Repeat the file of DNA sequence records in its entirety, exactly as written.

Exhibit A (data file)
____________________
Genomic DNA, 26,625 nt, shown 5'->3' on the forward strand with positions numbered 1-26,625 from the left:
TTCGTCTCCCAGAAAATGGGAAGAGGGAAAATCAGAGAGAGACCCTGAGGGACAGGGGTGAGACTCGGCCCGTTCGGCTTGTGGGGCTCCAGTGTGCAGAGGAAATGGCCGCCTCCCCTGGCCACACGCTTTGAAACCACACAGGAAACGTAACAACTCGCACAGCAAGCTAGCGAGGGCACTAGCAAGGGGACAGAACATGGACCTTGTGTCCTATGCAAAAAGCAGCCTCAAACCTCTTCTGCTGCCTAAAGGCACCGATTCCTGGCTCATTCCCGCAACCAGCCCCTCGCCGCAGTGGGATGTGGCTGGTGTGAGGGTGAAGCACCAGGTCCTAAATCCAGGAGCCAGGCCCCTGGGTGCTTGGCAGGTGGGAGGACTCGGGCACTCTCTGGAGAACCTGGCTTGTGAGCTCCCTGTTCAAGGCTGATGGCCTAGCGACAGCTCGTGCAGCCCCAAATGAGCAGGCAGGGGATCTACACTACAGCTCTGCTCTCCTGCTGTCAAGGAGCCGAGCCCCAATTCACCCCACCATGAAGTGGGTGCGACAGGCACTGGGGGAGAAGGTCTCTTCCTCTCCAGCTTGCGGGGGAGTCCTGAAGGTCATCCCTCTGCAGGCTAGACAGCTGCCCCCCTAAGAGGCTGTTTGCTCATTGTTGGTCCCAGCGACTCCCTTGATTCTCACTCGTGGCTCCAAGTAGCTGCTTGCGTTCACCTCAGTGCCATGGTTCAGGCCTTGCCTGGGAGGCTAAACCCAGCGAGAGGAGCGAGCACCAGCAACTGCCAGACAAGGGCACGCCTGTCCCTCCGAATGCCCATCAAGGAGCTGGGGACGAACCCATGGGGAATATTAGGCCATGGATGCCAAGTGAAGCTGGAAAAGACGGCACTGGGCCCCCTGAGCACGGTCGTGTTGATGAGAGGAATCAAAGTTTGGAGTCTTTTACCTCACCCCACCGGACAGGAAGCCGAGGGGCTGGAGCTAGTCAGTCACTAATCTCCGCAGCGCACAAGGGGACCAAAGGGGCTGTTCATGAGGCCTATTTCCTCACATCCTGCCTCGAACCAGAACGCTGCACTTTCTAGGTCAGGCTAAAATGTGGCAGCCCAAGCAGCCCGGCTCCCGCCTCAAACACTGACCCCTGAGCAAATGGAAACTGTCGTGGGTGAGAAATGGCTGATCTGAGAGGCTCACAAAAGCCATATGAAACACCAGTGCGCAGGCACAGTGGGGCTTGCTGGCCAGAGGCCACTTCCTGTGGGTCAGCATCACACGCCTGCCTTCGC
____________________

Genomic DNA, 26,625 nt, shown 5'->3' on the forward strand with positions numbered 1-26,625 from the left:
TTCGTCTCCCAGAAAATGGGAAGAGGGAAAATCAGAGAGAGACCCTGAGGGACAGGGGTGAGACTCGGCCCGTTCGGCTTGTGGGGCTCCAGTGTGCAGAGGAAATGGCCGCCTCCCCTGGCCACACGCTTTGAAACCACACAGGAAACGTAACAACTCGCACAGCAAGCTAGCGAGGGCACTAGCAAGGGGACAGAACATGGACCTTGTGTCCTATGCAAAAAGCAGCCTCAAACCTCTTCTGCTGCCTAAAGGCACCGATTCCTGGCTCATTCCCGCAACCAGCCCCTCGCCGCAGTGGGATGTGGCTGGTGTGAGGGTGAAGCACCAGGTCCTAAATCCAGGAGCCAGGCCCCTGGGTGCTTGGCAGGTGGGAGGACTCGGGCACTCTCTGGAGAACCTGGCTTGTGAGCTCCCTGTTCAAGGCTGATGGCCTAGCGACAGCTCGTGCAGCCCCAAATGAGCAGGCAGGGGATCTACACTACAGCTCTGCTCTCCTGCTGTCAAGGAGCCGAGCCCCAATTCACCCCACCATGAAGTGGGTGCGACAGGCACTGGGGGAGAAGGTCTCTTCCTCTCCAGCTTGCGGGGGAGTCCTGAAGGTCATCCCTCTGCAGGCTAGACAGCTGCCCCCCTAAGAGGCTGTTTGCTCATTGTTGGTCCCAGCGACTCCCTTGATTCTCACTCGTGGCTCCAAGTAGCTGCTTGCGTTCACCTCAGTGCCATGGTTCAGGCCTTGCCTGGGAGGCTAAACCCAGCGAGAGGAGCGAGCACCAGCAACTGCCAGACAAGGGCACGCCTGTCCCTCCGAATGCCCATCAAGGAGCTGGGGACGAACCCATGGGGAATATTAGGCCATGGATGCCAAGTGAAGCTGGAAAAGACGGCACTGGGCCCCCTGAGCACGGTCGTGTTGATGAGAGGAATCAAAGTTTGGAGTCTTTTACCTCACCCCACCGGACAGGAAGCCGAGGGGCTGGAGCTAGTCAGTCACTAATCTCCGCAGCGCACAAGGGGACCAAAGGGGCTGTTCATGAGGCCTATTTCCTCACATCCTGCCTCGAACCAGAACGCTGCACTTTCTAGGTCAGGCTAAAATGTGGCAGCCCAAGCAGCCCGGCTCCCGCCTCAAACACTGACCCCTGAGCAAATGGAAACTGTCGTGGGTGAGAAATGGCTGATCTGAGAGGCTCACAAAAGCCATATGAAACACCAGTGCGCAGGCACAGTGGGGCTTGCTGGCCAGAGGCCACTTCCTGTGGGTCAGCATCACACGCCTGCCTTCGC